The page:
Have a Job? Don't Expect a Raise Anytime Soon


If one previously reliable indicator of compensation trends is anything to go by, most Americans -- the ones who are still working, that is -- shouldn't count on getting a raise anytime soon.

According to the Washington-based Bureau of National Affairs, its Wage Trend Indicator fell to 97.14 during the first quarter of 2010, down from 97.42 in the last quarter of 2009. That's the eighth straight decline and a record low for the WTI, which was inaugurated in the second quarter of 1976 with an initial value of 100.

Designed to predict and interpret trends in U.S. industry wages six to nine months out, the WTI is comprised of seven components that have been shown, according to the bureau, to be "predictive of accelerations and decelerations in the rate of increase in private wages."

Five are based on federal economic statistical series, including industrial production and inflation expectations derived from the Federal Reserve Bank of Philadelphia's Survey of Professional Forecasters. The other two components, including a survey that gauges the number of firms reporting difficulties in filling jobs, come from the bureau's quarterly Employment Outlook Surveys.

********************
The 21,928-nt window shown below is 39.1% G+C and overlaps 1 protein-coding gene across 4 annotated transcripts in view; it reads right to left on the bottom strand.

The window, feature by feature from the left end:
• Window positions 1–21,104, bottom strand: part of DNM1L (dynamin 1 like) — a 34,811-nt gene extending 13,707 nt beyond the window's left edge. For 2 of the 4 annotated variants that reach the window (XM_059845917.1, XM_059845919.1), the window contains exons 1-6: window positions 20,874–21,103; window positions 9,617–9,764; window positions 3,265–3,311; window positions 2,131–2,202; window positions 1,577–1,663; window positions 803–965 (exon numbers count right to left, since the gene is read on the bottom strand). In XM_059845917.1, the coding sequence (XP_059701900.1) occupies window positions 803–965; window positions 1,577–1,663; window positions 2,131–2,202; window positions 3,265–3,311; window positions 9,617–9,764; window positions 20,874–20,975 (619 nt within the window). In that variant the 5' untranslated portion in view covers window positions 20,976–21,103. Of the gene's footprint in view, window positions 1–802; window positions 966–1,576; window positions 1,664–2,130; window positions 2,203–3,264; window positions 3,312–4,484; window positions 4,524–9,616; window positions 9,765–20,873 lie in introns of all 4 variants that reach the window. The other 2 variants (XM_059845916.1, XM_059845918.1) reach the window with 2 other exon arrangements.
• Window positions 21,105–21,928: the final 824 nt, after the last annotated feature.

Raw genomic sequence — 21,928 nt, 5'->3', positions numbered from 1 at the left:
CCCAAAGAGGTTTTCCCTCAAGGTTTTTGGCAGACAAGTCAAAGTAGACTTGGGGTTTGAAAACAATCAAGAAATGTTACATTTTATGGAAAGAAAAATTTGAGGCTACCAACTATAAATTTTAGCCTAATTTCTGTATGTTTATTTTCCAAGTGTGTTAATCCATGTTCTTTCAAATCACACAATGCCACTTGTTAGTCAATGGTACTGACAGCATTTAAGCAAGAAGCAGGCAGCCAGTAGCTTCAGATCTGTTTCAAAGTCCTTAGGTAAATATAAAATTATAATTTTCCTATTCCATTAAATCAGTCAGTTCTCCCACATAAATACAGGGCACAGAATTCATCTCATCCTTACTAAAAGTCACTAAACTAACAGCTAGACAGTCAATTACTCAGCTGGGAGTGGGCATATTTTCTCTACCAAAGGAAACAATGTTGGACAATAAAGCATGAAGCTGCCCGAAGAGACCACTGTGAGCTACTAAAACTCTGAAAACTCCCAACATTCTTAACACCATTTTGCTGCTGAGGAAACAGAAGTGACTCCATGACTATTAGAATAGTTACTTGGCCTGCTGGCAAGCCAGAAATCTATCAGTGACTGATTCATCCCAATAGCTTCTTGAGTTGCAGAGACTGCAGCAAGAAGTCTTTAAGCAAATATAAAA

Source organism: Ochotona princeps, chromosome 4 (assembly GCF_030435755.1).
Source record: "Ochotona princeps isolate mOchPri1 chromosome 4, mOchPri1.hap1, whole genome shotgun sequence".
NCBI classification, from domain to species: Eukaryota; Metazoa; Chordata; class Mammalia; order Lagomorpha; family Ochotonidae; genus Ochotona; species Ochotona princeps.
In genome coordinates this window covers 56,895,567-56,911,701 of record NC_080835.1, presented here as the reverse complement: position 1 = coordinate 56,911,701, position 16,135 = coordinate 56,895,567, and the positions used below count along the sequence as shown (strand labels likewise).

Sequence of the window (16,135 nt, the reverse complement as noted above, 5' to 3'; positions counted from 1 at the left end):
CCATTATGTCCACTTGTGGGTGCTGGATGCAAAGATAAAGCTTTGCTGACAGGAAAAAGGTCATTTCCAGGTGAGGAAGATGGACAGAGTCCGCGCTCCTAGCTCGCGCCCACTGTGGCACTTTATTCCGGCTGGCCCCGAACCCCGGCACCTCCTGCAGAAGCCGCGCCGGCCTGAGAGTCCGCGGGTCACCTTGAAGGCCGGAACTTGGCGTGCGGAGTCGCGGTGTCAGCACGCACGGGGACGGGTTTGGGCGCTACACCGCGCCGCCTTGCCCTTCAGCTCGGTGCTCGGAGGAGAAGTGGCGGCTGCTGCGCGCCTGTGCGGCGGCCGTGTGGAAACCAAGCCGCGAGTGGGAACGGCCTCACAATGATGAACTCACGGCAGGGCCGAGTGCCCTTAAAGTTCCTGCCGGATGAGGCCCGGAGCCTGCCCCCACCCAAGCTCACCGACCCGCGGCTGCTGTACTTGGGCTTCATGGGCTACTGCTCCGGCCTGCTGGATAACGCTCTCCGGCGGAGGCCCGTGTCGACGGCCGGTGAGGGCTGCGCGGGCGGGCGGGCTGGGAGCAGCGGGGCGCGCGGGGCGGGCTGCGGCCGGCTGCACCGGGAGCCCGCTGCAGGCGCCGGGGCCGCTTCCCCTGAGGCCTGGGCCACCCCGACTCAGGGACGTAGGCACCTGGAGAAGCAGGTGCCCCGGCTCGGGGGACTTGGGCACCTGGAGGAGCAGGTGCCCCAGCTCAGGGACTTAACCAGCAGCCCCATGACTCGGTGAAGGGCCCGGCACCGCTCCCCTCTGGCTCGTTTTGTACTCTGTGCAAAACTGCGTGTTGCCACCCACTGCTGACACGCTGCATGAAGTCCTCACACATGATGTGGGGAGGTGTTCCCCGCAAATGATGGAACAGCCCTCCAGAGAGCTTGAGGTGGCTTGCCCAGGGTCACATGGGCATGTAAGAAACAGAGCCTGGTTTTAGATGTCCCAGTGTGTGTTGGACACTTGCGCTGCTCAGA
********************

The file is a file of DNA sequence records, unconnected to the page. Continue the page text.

As the following chart illustrates, the BNA index has loosely tracked year-over-year changes in the nominal value of average hourly earnings for nonfarm payrolls, reported monthly by the Labor Department's Bureau of Labor Statistics.

wage chart
wage chart

The WTI, is according to the bureau, "a directional indicator of an upcoming change in the rate of growth of wages." A rise in the index indicates that wage growth with accelerate, a decline indicates that wage growth will slow -- not that wages will actually decline.

Recently, however, the downtrend in average hourly earnings growth has not kept pace with the dramatic slide in the WTI, which suggests that growth in wages and salaries has more room to fall. That is despite claims from policymakers and economic analysts that the economy is on the road to recovery.

Under the circumstances, the disconnect between Wall Street and Main Street appears set to widen further, as surveys of sentiment and other indicators reveal widespread uncertainty and dissatisfaction with current conditions. That may well lay the groundwork for growing social and political discord in the months ahead.

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